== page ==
Internet Shakespeare Editions

About this text

  • Title: Hamlet (Folio 1, 1623)
  • Editor: David Bevington
  • Textual editor: Eric Rasmussen
  • ISBN: 978-1-55058-434-9

    Copyright David Bevington. This text may be freely used for educational, non-profit purposes; for all other uses contact the Editor.
    Author: William Shakespeare
    Editor: David Bevington
    Peer Reviewed

    Hamlet (Folio 1, 1623)

    265
    The Tragedie of Hamlet.
    With turbulent and dangerous Lunacy.
    Ro sin. He does confe s s e he feeles himselfe di stracted,
    But from what cause he will by no meanes speake.
    Guil. Nor do we finde him forward to be sounded,
    1655But with a crafty Madne s s e keepes aloofe:
    When we would bring him on to some Confe s sion
    Of his true state.
    Qu. Did he receiue you well?
    Ro sin. Mo st like a Gentleman.
    1660 Guild. But with much forcing of his dispo sition.
    Ro sin. Niggard of que stion, but of our demands
    Mo st free in his reply.
    Qu. Did you a s s ay him to any pa stime?
    Ro sin. Madam, it so fell out, that certaine Players
    1665We ore-wrought on the way: of these we told him,
    And there did seeme in him a kinde of ioy
    To heare of it: They are about the Court,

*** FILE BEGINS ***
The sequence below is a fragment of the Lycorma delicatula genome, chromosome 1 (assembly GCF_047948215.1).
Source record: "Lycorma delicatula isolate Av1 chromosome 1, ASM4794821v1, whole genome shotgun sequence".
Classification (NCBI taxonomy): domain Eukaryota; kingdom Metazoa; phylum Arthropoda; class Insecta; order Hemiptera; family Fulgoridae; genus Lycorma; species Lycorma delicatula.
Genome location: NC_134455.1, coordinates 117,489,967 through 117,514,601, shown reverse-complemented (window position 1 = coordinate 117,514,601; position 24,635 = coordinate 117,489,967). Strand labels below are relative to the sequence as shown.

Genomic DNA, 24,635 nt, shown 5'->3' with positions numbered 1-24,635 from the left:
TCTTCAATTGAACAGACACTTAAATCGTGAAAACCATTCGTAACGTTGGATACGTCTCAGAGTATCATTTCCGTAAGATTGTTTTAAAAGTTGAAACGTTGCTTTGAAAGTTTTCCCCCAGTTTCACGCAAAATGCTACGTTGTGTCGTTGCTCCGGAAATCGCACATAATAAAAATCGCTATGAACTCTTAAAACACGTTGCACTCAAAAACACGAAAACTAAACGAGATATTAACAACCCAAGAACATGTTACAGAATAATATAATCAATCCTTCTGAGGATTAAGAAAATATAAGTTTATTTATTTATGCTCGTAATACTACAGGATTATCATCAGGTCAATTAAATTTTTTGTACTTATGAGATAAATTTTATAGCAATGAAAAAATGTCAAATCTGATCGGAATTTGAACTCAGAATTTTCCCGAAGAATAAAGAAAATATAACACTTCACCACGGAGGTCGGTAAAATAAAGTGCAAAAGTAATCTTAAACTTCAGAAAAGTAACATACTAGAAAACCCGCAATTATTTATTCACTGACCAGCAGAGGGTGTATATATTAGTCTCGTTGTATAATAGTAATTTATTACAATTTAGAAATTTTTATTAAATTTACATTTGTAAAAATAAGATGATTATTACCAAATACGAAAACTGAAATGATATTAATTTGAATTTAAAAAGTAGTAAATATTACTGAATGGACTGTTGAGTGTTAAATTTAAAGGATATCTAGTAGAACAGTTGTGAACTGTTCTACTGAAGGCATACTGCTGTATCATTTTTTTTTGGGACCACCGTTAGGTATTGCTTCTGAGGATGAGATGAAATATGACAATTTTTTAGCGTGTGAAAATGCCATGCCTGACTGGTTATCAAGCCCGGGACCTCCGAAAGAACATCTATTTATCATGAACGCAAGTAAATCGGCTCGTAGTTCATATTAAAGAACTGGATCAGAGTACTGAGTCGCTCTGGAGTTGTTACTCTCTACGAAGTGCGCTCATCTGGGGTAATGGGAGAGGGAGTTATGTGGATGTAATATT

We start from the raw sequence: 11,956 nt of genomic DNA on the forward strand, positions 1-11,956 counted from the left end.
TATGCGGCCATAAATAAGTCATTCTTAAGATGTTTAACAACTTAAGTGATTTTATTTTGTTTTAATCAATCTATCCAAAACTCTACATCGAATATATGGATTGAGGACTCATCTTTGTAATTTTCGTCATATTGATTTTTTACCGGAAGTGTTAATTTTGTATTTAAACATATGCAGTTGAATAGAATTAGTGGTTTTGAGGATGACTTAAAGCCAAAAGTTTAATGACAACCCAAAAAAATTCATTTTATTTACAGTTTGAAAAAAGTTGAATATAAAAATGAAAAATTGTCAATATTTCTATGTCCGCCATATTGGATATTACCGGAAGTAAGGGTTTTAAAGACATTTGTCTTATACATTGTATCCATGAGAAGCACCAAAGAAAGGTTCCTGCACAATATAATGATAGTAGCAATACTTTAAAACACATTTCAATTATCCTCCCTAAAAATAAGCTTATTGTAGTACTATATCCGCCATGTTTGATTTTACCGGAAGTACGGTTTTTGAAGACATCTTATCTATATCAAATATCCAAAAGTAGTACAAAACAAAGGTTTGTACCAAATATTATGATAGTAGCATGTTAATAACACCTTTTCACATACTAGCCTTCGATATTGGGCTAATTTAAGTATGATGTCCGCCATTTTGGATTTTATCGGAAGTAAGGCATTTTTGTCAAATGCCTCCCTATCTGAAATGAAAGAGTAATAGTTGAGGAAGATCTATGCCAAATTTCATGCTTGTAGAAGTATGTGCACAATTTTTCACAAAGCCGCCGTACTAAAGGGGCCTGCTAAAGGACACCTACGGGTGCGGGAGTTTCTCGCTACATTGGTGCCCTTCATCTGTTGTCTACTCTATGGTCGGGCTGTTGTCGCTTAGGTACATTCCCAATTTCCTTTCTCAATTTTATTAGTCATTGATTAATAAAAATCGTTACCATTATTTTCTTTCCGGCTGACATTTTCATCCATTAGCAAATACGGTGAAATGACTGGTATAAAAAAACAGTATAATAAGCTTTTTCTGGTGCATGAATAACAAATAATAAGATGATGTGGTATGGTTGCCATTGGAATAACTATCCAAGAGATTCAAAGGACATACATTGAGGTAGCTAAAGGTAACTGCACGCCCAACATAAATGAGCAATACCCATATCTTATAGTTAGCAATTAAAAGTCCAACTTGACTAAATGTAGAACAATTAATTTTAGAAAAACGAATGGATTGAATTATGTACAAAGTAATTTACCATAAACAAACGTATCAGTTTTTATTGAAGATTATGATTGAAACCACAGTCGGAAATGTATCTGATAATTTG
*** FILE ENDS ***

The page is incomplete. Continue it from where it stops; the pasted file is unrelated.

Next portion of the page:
And (as I thinke) they haue already order
    This night to play before him.
    1670 Pol. 'Tis mo st true:
    And he beseech'd me to intreate your Maie sties
    To heare, and see the matter.
    King. With all my heart, and it doth much content me
    To heare him so inclin'd. Good Gentlemen,
    1675Giue him a further edge, and driue his purpose on
    To these delights.
    Ro sin. We shall my Lord. Exeunt.
    King. Sweet Gertrude leaue vs too,
    For we haue closely sent for Hamlet hither,
    1680That he, as 'twere by accident, may there
    Affront Ophelia. Her Father, and my selfe (lawful espials)
    Will so be stow our selues, that seeing vnseene
    We may of their encounter frankely iudge,
    And gather by him, as he is behaued,
    1685If't be th'affliction of his loue, or no.
    That thus he suffers for.
    Qu. I shall obey you,
    And for your part Ophelia, I do wi sh
    That your good Beauties be the happy cause